The Rose Bowl
The Rose Bowl is an outdoor athletic stadium in Pasadena, California, just outside Los Angeles. Built in 1922 among the San Gabriel Mountains in the Arroyo Seco of Los Angeles County, the stadium is recognized as a United States National Historic Landmark and a California Historic Civil Engineering landmark. At a modern capacity of an all-seated configuration at 88,500 the Rose Bowl is the 17th-largest stadium in the world, the 11th-largest stadium in the United States, and the 11th-largest NCAA stadium. D.J. Scheffler & Nye, Inc. was selected by General Contractor Angeles Contractor, Inc. to provide the equipment and manage the installation of the following :
- (27) 36” Diameter drilled piles x 10’ (270 LF)
- (12) 48” Diameter drilled piles x 60’ (720 LF)
- (28) 54” Diameter drilled piles x 20’ to 80’ (1,120 LF)
- (11) Micropiles, each approximately 55’ deep, for 110 Kip loading (605 LF)
THE GRAND CANYON SKYWALK
The Grand Canyon Skywalk is the newest tourist attraction in Grand Canyon West, about 124 miles east of Las Vegas. The new Skywalk, a glass-bottom horseshoe-shaped bridge, cantilevers over the edge of the Grand Canyon, 3,937 feet above the Colorado River, and protrudes 65 feet from the rim at its extremity.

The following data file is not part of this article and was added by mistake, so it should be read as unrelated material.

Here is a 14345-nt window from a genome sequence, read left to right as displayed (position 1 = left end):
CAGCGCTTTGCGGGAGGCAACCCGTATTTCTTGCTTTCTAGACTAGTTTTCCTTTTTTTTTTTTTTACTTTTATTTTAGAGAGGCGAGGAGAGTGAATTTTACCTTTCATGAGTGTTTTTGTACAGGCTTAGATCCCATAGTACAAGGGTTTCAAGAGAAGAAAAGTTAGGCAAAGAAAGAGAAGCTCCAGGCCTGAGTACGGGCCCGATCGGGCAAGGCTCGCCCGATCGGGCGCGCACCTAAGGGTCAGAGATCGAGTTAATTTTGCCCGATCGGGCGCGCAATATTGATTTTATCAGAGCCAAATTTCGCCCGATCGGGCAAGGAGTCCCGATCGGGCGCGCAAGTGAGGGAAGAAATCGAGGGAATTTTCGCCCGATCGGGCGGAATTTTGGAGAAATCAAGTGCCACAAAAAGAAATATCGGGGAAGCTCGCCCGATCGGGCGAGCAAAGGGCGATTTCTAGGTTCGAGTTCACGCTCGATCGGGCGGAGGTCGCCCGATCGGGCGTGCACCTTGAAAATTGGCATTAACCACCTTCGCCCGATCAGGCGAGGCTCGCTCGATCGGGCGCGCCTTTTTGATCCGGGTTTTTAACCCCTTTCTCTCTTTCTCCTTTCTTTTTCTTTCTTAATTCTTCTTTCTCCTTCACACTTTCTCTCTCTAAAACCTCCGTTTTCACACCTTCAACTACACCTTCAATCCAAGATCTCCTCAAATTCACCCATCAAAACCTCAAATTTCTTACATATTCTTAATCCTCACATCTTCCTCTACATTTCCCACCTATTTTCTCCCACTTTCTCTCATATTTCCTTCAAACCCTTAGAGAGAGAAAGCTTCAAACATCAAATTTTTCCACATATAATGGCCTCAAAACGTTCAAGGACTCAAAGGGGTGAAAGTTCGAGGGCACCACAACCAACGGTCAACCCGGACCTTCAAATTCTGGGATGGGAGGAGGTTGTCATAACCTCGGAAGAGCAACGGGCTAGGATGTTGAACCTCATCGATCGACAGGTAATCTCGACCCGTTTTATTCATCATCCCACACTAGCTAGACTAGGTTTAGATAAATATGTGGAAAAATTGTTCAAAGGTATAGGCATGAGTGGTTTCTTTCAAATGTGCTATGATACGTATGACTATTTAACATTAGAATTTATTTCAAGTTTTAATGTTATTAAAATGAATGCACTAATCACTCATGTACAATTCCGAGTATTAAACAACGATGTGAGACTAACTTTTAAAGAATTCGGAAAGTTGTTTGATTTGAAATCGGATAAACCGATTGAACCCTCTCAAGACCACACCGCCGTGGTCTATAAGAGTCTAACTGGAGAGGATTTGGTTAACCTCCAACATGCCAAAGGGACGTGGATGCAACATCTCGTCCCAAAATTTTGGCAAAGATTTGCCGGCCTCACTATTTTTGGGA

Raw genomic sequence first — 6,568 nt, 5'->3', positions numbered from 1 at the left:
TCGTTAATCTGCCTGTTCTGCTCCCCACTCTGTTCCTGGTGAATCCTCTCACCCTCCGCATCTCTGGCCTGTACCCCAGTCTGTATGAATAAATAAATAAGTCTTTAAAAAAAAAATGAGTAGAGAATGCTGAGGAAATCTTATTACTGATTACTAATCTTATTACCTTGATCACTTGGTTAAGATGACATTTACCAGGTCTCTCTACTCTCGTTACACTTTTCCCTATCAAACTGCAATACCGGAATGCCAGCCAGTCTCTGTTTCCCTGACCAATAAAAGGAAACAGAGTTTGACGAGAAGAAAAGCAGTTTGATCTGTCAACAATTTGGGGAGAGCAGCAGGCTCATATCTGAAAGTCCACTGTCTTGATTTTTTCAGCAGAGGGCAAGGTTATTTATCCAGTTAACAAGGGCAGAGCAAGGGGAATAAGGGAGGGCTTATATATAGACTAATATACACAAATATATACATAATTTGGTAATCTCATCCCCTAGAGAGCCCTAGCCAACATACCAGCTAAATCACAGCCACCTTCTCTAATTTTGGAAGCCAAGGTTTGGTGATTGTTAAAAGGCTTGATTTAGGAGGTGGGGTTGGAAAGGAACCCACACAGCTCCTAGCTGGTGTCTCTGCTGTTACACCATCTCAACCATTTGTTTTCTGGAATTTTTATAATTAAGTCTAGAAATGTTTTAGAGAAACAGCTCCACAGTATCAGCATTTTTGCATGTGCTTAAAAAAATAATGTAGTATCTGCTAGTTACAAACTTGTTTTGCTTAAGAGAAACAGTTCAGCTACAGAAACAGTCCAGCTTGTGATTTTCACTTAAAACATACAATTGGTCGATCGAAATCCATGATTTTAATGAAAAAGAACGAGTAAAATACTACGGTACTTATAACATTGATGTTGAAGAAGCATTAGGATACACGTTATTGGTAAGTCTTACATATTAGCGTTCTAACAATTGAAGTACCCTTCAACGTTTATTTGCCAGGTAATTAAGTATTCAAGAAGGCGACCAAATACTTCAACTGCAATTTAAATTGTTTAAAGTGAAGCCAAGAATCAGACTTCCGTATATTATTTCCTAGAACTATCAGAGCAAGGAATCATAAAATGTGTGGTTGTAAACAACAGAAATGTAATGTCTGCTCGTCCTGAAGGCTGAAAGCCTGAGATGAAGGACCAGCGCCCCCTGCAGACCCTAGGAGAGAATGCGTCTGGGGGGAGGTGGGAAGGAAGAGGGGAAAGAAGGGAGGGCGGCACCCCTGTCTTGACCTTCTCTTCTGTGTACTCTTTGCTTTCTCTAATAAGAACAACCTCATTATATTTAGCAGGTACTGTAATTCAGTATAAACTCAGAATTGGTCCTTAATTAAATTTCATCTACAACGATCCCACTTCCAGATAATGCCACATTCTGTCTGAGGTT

The horseshoe-shaped glass-steel construction is designed for a maximum load of 35,000 tons. It withstands wind forces of up to 100 miles/hour and earthquakes of magnitude 8 within a distance of 46 miles.
A special proposal by D.J. Scheffler & Nye, Inc. resulted in the use of micro-piles to anchor the foundations instead of simply drilled foundation piers. The engineers involved welcomed this suggestion since the use of micro-piles was also the most economical solution. The high-strength cement grout required for the installation of the micro-piles could be directly mixed on site and subjected to local quality control. If concrete piles had been used, significantly larger quantities of ready-mixed concrete would have been necessary. In addition, due to the long transportation route, this concrete would have been about to set at the time of its arrival on the construction site.
Since the bridge was founded in massive original sandstone, micro-piles utilizing high strength 2.5 inch diameter threaded steel bars could be used. The giant steel girder for the Skywalk skeleton was welded together on the rim of the canyon and subsequently anchored, freely floating above the Grand Canyon in a jack-and-roll action.